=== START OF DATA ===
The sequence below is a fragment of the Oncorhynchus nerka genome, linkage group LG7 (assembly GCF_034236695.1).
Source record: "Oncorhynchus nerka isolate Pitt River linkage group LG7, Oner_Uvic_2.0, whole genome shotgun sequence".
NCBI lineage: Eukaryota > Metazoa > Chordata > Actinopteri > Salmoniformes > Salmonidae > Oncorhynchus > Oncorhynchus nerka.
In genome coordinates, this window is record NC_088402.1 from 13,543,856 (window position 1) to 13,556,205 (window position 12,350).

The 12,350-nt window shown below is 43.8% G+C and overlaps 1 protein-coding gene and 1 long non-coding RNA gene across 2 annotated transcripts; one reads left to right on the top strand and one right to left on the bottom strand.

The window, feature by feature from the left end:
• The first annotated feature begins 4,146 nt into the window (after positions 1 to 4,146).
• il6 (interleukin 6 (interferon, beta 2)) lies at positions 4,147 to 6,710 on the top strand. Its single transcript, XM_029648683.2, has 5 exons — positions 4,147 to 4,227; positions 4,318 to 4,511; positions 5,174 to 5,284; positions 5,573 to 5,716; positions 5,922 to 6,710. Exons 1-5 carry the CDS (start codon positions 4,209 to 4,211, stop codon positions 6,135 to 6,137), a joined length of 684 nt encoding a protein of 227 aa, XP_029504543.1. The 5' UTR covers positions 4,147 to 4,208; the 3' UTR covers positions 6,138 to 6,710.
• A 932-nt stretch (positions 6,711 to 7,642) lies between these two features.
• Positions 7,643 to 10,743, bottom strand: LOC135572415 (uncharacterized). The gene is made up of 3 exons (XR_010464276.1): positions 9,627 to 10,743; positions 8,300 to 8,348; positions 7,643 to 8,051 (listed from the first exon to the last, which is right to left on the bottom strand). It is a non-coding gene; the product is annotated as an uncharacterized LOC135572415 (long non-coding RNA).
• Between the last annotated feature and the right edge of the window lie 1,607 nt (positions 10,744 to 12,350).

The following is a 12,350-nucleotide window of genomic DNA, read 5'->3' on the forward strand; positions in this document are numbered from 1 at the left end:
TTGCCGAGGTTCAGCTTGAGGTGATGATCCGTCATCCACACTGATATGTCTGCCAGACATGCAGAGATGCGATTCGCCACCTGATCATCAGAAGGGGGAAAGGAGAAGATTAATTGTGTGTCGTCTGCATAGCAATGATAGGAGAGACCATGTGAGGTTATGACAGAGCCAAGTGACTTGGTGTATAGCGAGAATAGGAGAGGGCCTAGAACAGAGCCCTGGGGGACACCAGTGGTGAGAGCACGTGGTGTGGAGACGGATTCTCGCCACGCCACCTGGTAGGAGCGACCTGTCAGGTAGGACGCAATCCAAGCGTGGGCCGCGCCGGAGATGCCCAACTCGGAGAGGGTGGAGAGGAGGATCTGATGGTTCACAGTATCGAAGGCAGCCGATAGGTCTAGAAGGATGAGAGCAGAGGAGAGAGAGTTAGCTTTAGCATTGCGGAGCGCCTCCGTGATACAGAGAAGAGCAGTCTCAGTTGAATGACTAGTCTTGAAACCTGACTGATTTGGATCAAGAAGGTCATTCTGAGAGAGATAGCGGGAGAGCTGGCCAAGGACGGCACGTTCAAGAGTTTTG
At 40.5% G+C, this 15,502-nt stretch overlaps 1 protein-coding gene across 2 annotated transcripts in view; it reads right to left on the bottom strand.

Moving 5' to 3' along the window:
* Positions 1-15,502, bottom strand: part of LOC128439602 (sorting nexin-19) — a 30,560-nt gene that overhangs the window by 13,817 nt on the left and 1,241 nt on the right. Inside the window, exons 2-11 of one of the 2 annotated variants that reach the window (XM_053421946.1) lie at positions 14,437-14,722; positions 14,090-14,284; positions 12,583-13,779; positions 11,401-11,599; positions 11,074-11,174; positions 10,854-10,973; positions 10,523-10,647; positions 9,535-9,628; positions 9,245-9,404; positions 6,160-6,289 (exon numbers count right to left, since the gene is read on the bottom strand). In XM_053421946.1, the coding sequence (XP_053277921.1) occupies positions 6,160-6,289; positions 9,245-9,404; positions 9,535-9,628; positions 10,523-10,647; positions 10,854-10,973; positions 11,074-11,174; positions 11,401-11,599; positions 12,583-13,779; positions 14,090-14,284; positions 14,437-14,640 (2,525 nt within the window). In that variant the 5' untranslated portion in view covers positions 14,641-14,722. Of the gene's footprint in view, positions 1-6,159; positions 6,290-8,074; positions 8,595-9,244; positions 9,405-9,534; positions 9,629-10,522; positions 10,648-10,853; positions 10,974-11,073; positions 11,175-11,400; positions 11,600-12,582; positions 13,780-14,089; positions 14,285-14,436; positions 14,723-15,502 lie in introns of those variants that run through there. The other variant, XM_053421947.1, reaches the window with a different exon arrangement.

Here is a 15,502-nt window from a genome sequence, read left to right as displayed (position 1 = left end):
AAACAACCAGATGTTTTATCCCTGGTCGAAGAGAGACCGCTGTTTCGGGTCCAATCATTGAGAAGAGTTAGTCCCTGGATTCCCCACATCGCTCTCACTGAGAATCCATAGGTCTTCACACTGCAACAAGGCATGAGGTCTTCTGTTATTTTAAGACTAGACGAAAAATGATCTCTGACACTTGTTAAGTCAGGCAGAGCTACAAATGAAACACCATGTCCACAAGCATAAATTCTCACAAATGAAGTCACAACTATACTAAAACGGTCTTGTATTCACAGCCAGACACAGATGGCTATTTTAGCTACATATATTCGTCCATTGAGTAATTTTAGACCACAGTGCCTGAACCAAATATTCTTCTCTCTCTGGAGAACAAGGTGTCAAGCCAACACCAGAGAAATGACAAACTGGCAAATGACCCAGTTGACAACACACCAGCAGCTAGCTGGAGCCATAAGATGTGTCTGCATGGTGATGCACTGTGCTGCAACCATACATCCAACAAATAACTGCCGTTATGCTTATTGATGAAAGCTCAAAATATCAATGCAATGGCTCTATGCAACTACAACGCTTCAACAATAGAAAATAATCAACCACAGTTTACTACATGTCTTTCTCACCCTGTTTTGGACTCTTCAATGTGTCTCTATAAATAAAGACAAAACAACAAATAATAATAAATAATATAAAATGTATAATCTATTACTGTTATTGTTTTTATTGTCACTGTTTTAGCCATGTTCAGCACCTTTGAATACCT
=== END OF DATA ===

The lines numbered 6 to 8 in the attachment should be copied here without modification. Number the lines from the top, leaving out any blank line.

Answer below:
The window, feature by feature from the left end:
• The first annotated feature begins 4,146 nt into the window (after positions 1 to 4,146).
• il6 (interleukin 6 (interferon, beta 2)) lies at positions 4,147 to 6,710 on the top strand. Its single transcript, XM_029648683.2, has 5 exons — positions 4,147 to 4,227; positions 4,318 to 4,511; positions 5,174 to 5,284; positions 5,573 to 5,716; positions 5,922 to 6,710. Exons 1-5 carry the CDS (start codon positions 4,209 to 4,211, stop codon positions 6,135 to 6,137), a joined length of 684 nt encoding a protein of 227 aa, XP_029504543.1. The 5' UTR covers positions 4,147 to 4,208; the 3' UTR covers positions 6,138 to 6,710.